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On Saturday, a demolition crew will rip off the main entrance of the building at 817 Camp Meade Road. Then a corps of volunteers will begin hammering and sawing. By December, they will have converted the vacant health center into the county's first in-patient residence hospice.

"This is the most exciting single project that I have ever been involved with because it's an expression of commitment by the community, county government and the hospice," said Erwin E. Abrams, president of Hospice of the Chesapeake, the Millersville organization that will run the center.

The Friendship Area Health Association, which helped pay for the building in the 1970s with a $10,000 grant from Anne Arundel County, gave it to the hospice.

Business leaders from throughout the county have donated supplies and material and will provide laborers to complete the job. And students from the Center of Applied Technology-North will help with masonry, carpentry, welding and plumbing.

"All of us are giving our time to develop this residence for people who are in dire need," said Annapolis developer Robert P. DeStefano, a hospice board member who is overseeing the project. "This has been a team effort."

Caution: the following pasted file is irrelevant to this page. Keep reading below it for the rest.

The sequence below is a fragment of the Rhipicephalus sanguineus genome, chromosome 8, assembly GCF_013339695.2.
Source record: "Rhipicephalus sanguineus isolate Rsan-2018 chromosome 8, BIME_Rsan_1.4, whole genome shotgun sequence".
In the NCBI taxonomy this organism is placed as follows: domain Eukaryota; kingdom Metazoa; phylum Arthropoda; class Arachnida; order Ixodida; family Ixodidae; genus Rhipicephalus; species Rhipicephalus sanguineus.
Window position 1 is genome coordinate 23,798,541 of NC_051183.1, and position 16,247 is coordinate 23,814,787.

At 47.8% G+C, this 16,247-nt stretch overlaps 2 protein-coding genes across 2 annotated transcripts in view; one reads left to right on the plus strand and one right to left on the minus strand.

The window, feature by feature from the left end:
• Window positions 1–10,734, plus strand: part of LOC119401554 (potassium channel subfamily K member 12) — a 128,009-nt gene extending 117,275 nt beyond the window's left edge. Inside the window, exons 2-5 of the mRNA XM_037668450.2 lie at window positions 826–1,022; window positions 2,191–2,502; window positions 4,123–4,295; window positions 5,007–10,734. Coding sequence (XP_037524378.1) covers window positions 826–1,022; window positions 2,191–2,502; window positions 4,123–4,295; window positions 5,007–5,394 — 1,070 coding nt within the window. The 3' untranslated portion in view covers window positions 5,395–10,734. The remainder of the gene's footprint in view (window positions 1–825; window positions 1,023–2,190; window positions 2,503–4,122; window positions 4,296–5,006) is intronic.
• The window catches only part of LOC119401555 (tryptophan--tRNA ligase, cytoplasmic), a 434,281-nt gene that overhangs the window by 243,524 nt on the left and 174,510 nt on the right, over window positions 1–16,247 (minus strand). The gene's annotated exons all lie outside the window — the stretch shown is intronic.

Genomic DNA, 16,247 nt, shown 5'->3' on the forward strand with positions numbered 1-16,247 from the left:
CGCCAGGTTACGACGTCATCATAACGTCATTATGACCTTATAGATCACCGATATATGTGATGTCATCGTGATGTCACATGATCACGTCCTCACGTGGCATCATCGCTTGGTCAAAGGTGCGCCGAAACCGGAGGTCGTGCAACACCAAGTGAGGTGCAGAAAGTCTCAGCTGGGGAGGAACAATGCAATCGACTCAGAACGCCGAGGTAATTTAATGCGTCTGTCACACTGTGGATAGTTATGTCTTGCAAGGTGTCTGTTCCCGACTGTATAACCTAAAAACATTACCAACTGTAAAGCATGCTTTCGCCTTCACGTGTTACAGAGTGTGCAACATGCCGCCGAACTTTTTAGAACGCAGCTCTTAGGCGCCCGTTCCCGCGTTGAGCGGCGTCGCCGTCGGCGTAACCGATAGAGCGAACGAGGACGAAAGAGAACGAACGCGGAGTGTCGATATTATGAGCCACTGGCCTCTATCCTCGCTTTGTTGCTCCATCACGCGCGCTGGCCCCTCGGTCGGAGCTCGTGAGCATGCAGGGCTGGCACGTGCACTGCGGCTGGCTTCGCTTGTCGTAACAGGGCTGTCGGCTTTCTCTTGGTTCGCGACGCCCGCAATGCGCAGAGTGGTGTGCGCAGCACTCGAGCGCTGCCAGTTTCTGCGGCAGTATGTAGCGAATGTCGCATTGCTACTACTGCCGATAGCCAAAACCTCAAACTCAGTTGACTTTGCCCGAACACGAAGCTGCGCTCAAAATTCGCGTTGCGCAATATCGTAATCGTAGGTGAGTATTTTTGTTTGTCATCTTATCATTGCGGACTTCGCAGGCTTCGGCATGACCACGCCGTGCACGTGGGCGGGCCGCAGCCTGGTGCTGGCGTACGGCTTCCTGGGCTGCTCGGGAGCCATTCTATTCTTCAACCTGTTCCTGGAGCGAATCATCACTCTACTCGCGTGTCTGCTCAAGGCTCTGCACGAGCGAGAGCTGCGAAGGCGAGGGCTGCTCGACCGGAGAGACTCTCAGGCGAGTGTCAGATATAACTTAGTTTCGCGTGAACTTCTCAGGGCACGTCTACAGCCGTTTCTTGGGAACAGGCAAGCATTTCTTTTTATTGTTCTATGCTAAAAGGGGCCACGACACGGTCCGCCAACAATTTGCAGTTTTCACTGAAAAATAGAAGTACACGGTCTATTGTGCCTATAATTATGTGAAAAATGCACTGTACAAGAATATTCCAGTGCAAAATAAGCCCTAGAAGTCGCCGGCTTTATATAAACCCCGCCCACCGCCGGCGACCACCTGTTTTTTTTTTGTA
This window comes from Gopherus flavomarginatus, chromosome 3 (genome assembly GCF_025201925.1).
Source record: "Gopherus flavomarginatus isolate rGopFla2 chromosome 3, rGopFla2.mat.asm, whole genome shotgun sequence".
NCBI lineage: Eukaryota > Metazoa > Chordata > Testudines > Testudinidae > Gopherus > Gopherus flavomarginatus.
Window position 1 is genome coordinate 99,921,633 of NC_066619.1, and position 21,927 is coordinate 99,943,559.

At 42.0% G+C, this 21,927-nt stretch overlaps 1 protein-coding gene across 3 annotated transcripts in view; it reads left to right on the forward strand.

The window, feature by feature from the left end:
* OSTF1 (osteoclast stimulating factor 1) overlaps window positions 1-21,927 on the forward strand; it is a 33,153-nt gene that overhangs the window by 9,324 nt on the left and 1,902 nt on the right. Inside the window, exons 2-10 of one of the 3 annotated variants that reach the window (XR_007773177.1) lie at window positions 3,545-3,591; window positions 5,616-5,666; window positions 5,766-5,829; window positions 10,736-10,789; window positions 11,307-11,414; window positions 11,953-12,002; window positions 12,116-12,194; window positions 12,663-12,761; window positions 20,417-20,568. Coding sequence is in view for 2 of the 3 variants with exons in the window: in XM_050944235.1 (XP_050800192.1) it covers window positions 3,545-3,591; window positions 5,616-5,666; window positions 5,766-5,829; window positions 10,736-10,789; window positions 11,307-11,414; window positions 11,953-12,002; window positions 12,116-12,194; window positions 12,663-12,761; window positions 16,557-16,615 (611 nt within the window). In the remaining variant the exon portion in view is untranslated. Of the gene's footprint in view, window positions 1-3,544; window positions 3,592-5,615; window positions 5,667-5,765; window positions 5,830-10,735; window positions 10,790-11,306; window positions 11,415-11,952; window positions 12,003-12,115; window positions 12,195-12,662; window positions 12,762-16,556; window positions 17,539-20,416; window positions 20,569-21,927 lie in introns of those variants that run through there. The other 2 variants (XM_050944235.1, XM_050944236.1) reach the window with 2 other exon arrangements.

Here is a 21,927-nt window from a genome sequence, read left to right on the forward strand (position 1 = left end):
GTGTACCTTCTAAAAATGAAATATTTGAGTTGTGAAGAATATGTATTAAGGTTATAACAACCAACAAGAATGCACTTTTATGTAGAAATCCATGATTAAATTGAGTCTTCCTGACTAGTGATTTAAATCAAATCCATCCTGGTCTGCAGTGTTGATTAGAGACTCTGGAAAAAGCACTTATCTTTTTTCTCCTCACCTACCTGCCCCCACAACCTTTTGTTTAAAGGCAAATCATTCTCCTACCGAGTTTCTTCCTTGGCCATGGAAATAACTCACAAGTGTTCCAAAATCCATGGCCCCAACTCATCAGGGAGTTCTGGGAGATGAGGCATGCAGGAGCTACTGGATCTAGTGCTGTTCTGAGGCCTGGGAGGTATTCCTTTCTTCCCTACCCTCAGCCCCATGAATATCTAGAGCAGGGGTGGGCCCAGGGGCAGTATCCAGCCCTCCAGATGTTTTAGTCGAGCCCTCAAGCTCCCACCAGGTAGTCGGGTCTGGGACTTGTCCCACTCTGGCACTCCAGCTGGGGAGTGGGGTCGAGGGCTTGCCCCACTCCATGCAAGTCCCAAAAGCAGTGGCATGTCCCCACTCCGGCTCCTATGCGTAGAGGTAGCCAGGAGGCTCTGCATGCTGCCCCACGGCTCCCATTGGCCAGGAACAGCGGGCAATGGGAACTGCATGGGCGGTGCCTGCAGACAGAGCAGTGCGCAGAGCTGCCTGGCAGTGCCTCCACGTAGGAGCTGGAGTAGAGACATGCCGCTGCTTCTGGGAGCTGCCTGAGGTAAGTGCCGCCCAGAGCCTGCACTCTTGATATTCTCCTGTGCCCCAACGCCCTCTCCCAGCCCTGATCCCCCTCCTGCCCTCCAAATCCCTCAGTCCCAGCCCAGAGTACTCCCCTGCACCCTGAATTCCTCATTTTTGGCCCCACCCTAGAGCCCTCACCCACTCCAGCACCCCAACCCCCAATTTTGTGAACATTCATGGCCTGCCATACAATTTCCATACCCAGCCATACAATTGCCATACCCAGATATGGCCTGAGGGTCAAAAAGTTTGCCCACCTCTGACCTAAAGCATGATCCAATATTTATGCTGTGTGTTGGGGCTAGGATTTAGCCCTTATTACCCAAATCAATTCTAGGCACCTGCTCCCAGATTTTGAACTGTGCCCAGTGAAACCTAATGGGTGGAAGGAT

Work on the project originally was to start in March and be finished in the fall, but it was delayed for six months while the hospice searched for volunteers and coordinated their efforts.

Now, work is about to begin to convert the one-story building, renamed the Chesapeake Hospice House, into a residence with six bedrooms where patients with terminal illnesses can receive care.

This project will give the students "some experience working in the field," said Steve J. Mitas, assistant principal of the Center for Applied Technology in Severn. "It will give them an idea of how the community comes together and gets things done."

The work would have cost about $250,000 if it weren't for the donated services and materials, said Allison L. Alexander, director of community relations and development for the hospice.

When the work is done, the building will have a pitched roof, wide windows and a large front porch. Each bedroom will have a private bathroom and French doors that lead outside.

The residence will have a full kitchen, sitting room, dining room, a large deck overlooking a garden and room for loved ones to stay overnight.

Nurses and certified nursing assistants will staff the residence, and a nondenominational clergyman will be available for patients and family members.

The hospice accepts patients in the final stages of terminal diseases regardless of ability to pay.

The hospice still could use more lumber and concrete and a few more volunteers to finish the job, said Mr. Abrams, who added that he has been pleased by the response from the civic and business community.

"Hardly anyone has said no to us," he said.

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